The legislature in the western U.S. state of Oregon Thursday voted 59-1 to remove a Republican lawmaker from office for his role in allowing right-wing protesters to breach the capitol during a demonstration against COVID-19 lockdowns in December.
On the floor of the state House of Representatives late Thursday, Republicans voted with the majority Democrats to remove Representative Mike Nearman, with the unapologetic Nearman the only dissenting vote. He is the first legislator expelled from office in the state’s 162-year history.
A special bipartisan committee appointed by Democratic House Speaker Tina Kotek to consider the expulsion had also voted earlier in the day for Nearman’s removal and sent the measure the full House for consideration.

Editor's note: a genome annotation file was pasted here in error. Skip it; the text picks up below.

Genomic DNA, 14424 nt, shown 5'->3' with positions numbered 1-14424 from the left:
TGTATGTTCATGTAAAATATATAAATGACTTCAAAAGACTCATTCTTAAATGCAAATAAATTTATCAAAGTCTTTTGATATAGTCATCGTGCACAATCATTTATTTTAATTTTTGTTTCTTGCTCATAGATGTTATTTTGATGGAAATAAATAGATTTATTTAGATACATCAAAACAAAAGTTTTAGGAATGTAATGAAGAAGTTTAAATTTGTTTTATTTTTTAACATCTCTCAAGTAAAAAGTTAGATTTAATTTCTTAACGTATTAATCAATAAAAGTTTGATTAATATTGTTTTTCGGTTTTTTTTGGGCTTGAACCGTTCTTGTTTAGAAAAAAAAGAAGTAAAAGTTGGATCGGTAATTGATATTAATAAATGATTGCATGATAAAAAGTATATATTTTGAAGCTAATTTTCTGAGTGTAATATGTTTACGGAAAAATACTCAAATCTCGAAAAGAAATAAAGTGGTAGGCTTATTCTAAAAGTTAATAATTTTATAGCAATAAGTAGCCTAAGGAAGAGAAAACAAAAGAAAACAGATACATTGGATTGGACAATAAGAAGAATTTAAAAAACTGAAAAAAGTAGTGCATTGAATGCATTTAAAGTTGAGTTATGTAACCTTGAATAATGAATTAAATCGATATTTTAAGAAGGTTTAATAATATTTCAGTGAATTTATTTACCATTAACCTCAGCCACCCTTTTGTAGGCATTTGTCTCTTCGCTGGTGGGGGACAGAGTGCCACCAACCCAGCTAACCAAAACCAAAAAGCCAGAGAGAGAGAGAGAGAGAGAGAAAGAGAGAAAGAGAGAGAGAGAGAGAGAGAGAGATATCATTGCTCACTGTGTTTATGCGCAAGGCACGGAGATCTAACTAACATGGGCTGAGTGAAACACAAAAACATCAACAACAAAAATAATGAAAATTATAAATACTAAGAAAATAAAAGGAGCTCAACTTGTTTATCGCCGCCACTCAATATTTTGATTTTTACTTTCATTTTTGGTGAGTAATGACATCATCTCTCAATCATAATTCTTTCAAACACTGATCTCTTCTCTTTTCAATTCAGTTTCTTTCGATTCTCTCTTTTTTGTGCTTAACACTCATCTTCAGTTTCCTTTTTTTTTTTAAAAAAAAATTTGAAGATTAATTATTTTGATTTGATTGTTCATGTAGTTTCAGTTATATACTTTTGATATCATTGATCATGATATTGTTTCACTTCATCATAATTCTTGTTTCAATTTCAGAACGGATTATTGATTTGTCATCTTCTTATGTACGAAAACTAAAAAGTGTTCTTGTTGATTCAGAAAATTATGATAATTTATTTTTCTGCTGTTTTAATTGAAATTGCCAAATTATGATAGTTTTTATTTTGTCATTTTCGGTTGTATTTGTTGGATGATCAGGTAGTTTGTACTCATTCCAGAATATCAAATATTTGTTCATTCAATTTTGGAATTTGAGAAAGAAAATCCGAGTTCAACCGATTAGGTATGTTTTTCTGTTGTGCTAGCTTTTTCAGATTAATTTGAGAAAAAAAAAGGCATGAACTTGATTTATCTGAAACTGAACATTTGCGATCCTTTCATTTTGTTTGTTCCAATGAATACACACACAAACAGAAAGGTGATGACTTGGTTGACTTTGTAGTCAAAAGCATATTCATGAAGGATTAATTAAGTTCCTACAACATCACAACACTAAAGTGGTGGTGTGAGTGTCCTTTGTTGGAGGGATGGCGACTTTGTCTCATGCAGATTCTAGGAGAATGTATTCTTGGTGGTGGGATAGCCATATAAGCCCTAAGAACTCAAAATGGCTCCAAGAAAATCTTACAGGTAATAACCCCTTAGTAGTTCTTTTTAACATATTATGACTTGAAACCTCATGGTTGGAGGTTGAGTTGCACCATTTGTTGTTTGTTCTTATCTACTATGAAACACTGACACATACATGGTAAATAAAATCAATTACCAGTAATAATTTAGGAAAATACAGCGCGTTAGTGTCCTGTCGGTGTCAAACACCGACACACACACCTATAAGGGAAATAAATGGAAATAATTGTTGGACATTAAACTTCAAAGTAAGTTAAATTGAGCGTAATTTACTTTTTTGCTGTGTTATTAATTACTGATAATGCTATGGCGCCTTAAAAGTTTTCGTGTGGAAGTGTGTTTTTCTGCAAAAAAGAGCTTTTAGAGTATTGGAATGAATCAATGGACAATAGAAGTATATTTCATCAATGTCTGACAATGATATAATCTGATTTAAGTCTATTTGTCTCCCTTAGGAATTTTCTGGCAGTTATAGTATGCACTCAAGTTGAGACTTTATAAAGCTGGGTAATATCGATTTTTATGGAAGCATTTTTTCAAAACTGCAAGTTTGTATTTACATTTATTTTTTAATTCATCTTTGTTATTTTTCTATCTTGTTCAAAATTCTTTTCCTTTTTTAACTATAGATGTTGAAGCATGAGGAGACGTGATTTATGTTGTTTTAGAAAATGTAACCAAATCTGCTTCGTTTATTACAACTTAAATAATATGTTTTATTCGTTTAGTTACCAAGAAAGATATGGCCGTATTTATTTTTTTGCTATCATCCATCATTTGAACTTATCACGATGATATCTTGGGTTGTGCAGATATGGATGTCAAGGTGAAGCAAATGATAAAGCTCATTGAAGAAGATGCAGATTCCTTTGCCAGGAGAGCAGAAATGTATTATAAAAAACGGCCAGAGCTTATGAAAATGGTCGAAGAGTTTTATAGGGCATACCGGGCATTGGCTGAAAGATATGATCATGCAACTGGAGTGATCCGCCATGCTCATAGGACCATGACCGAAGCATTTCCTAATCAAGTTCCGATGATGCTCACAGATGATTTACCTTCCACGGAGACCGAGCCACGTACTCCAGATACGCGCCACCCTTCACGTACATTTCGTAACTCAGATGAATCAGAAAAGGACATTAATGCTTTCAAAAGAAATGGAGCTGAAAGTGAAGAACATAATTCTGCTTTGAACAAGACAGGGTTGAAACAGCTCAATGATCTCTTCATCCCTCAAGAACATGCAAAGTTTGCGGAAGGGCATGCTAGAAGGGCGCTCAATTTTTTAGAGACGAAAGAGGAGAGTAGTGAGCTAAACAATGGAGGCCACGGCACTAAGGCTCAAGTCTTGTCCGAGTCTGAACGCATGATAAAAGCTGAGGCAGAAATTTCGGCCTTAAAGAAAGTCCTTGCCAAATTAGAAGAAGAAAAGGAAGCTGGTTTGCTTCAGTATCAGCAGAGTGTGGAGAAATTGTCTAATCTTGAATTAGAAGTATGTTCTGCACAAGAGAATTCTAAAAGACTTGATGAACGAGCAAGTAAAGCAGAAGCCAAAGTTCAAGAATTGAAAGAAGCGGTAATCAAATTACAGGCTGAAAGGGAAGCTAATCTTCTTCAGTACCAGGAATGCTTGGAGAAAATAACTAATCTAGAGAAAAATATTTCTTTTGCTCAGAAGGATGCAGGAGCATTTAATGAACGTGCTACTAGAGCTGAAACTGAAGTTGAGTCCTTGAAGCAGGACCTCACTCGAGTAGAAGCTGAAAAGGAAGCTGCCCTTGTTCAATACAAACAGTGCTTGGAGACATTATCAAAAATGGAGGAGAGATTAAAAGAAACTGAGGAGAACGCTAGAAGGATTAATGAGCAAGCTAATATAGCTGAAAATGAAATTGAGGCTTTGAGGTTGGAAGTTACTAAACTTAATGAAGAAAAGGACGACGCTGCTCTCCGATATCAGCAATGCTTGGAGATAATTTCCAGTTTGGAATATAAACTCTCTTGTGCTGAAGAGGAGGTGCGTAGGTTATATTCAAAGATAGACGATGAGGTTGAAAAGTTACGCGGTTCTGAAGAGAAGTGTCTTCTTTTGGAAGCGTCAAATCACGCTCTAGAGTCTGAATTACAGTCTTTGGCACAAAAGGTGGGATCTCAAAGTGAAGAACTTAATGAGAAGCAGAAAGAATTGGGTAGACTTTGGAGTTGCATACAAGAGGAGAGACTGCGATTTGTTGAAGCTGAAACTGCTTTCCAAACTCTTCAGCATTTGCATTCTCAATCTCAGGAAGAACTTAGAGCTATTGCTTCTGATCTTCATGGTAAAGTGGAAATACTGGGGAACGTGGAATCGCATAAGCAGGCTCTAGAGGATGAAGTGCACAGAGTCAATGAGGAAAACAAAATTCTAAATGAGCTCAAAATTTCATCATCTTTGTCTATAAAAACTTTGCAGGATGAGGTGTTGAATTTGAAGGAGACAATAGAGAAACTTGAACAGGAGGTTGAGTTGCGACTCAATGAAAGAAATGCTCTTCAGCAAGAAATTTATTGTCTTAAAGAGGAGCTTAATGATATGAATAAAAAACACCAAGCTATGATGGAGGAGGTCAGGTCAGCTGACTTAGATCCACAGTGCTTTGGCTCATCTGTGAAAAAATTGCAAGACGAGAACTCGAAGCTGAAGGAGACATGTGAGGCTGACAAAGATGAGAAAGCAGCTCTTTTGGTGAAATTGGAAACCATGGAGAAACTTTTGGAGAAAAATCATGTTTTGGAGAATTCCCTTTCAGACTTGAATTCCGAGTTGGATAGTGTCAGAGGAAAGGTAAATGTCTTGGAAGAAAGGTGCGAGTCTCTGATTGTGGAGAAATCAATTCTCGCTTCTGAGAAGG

Oregon State Police investigating the breach of the state capitol identified Nearman from a security video in which he can be seen leaving the capitol through a locked door near where protesters had gathered, allowing them to enter. The capitol was among the public buildings closed by the COVID-19 pandemic.
Calls for Nearman’s resignation - many from his own party - began about a week ago after a second video surfaced showing Nearman advising potential protesters on how to get into the capitol and giving them his phone number.
In comments to Oregon media after the vote, Speaker Kotek said expelling Nearman “was the only reasonable path forward.” She said, “The facts are clear that Mr. Nearman unapologetically coordinated and planned a breach of the Oregon State Capitol. His actions were blatant and deliberate, and he has shown no remorse for jeopardizing the safety of every person in the capitol that day.”
Nearman, who argued he was only letting the public into a public building that should not have been closed, also faces two misdemeanor criminal charges and has said he will seek a trial by jury.